It is too big to fit in a pocket, too expensive to buy on a whim, and at first glance it resembles the head of a robot flattened by a steamroller.
But the AT&T; EO Personal Communicator 440 is still an intriguing device, and it provides important wireless communications and computing tools for mobile executives.
The AT&T; EO Personal Communicator 440, until recently known as the EO Personal Communicator -- shorter, but still not as catchy as "Newton" or "Zoomer" -- is a pen-based portable computer that is finding the greatest success among workers and executives who need to fill out forms, keep data bases, send and receive faxes, check electronic mail and make telephone calls when there are no phone lines around.
On its most basic level, the AT&T; EO Personal Communicator competes with the Apple Newton, the Tandy-Casio Zoomer and other so-called personal digital assistants.
Like those, AT&T;'s machine comes with a personal information management program -- called Personal Perspective -- that keeps track of telephone numbers, appointments and addresses.
But at a cost of nearly $2,000 for a model with 8 megabytes of system memory and a modem, there must be a more compelling reason to carry this device than logging phone numbers and meetings.
The compelling reason, for many,is the combination of wireless communications and computing. The AT&T; EO computer does all the things that the Newton and Zoomer promise to do, including sending fax and E-mail messages.
To take full advantage of the wireless communications strengths of the AT&T; EO Personal Communicator, however, the cellular phone and data module, which costs $500 extra, must be added.
AT&T; recently cut the prices for both the computer and its accessories -- the cellular module was $799, the base computer $2,799 -- but at $2,500 for this setup it is still a relatively expensive system.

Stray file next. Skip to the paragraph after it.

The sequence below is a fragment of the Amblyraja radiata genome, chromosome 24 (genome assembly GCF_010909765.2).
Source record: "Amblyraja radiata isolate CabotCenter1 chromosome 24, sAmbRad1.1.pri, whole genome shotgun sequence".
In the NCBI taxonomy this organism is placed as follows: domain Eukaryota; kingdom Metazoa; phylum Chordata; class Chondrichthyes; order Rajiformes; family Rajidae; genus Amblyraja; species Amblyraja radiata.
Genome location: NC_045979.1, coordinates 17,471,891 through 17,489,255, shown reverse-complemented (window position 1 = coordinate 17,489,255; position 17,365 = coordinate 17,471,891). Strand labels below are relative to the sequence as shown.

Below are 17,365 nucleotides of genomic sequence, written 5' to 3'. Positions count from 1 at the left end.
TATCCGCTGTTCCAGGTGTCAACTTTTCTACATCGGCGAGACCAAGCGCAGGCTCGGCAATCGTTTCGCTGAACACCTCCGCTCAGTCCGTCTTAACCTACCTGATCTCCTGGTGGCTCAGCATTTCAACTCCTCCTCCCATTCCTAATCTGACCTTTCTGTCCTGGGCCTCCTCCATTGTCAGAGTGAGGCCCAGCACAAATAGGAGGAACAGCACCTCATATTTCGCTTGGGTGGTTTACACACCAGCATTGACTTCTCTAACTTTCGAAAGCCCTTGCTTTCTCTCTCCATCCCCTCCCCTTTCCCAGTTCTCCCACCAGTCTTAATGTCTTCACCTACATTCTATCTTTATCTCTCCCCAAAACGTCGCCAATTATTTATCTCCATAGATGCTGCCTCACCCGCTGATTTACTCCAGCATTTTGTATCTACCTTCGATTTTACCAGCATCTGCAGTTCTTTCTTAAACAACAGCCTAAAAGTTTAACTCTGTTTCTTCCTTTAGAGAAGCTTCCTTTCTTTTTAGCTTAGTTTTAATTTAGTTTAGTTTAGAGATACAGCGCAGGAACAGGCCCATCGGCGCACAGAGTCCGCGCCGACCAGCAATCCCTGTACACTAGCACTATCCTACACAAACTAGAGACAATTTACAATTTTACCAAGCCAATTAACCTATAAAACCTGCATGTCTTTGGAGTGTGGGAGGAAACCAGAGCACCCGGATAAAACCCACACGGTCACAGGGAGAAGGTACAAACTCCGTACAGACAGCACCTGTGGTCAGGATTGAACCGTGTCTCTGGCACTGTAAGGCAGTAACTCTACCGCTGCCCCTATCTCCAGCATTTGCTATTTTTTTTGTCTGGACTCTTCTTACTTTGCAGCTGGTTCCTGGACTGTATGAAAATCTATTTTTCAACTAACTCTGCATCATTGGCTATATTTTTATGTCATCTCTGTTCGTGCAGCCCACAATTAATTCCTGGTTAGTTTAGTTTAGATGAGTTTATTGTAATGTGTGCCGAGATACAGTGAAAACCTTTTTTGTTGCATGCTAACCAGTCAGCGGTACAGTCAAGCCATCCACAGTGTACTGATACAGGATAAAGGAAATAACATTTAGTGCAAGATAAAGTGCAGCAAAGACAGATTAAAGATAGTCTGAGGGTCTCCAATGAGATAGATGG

If price is no object, and if the executive doesn't not mind carrying a fairly bulky note pad, there is much to like about the AT&T; EO computer. It uses an impressive pen-based operating system called Pen Point, developed by the Go Corp.
Go was an early proponent of pen-based computing, in which the actions of the software are controlled by a stylus instead of a keyboard or mouse. The pen has found a home in such portable computers as the Newton, the Zoomer, Compaq's new Concerto and others.
But pen computing -- and the handwriting-recognition systems used by pen computers -- have frustrated many executives.
Critics have praised Pen Point for its innovative style and power.
But it is unclear whether Pen Point can become a standard for pen computers. The influential Microsoft Corp., is proposing its own pen-software standard based on Windows.
Pen-based systems are not good for extensive data entry, so the main fans of the AT&T; EO computer are field workers, including insurance agents and others who fill out forms with simple handwriting and check-boxes, and executives who want to scribble a short note and fax it to someone.
One problem with the field-worker application is that businesses usually have to develop their own custom software for the AT&T; EO computer.
AT&T; EO machine also attaches to a regular phone line, from which users can tap into an AT&T; Mail electronic mail account that comes with the computer and send and receive conventional data and fax files. A standard keyboard can also be attached to the machine.
The AT&T; EO Personal Communicator is not a computer for the && average executive. It weighs 2.2 pounds without the cellular communications module, which doubles the weight and adds bulk, and the cellular phone, resting in a cradle atop the unit, is awkward. In contrast, the Apple Newton weighs about a pound and fits in a coat pocket.
Although faxing a document via the AT&T; EO's wireless modem was easy, the fax was illegibly small on the system's 7-inch screen, (measured diagonally) and there appears to be no way to enlarge the document image.
Also, it seems there are no easy ways to connect the AT&T; EO to an office computer network or to share files with fellow workers using Windows or Macintosh systems.
When the Personal Communicator is eventually brought down to more Newtonian dimensions, and some software corrections are made, it will be invaluable for mobile executives. Until then, it is a useful but novel tool for wandering workers who want phone, fax and data capabilities in one unit.
(Peter Lewis works out of the New York Times' Austin, Texas, bureau:  328-8258.)